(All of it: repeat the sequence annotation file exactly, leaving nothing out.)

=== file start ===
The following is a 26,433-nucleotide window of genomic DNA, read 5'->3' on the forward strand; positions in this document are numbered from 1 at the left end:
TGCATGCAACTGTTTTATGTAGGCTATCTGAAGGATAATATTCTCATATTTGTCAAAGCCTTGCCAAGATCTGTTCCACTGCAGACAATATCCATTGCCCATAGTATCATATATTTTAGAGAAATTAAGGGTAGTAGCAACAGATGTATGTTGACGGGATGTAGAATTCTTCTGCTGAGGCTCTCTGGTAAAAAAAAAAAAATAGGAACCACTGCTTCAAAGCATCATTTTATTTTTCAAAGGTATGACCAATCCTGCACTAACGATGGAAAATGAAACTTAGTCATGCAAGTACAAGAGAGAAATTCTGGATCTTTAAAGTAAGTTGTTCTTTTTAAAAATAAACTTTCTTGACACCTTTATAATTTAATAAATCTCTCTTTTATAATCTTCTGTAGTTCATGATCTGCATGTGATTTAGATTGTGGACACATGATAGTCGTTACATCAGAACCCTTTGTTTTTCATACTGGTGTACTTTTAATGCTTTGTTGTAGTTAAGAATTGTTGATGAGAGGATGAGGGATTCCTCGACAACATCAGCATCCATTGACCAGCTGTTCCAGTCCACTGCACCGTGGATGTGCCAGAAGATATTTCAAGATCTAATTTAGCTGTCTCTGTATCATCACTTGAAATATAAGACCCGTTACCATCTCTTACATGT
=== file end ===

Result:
The following is a 26,433-nucleotide window of genomic DNA, read 5'->3' on the forward strand; positions in this document are numbered from 1 at the left end:
TGCATGCAACTGTTTTATGTAGGCTATCTGAAGGATAATATTCTCATATTTGTCAAAGCCTTGCCAAGATCTGTTCCACTGCAGACAATATCCATTGCCCATAGTATCATATATTTTAGAGAAATTAAGGGTAGTAGCAACAGATGTATGTTGACGGGATGTAGAATTCTTCTGCTGAGGCTCTCTGGTAAAAAAAAAAAAATAGGAACCACTGCTTCAAAGCATCATTTTATTTTTCAAAGGTATGACCAATCCTGCACTAACGATGGAAAATGAAACTTAGTCATGCAAGTACAAGAGAGAAATTCTGGATCTTTAAAGTAAGTTGTTCTTTTTAAAAATAAACTTTCTTGACACCTTTATAATTTAATAAATCTCTCTTTTATAATCTTCTGTAGTTCATGATCTGCATGTGATTTAGATTGTGGACACATGATAGTCGTTACATCAGAACCCTTTGTTTTTCATACTGGTGTACTTTTAATGCTTTGTTGTAGTTAAGAATTGTTGATGAGAGGATGAGGGATTCCTCGACAACATCAGCATCCATTGACCAGCTGTTCCAGTCCACTGCACCGTGGATGTGCCAGAAGATATTTCAAGATCTAATTTAGCTGTCTCTGTATCATCACTTGAAATATAAGACCCGTTACCATCTCTTACATGT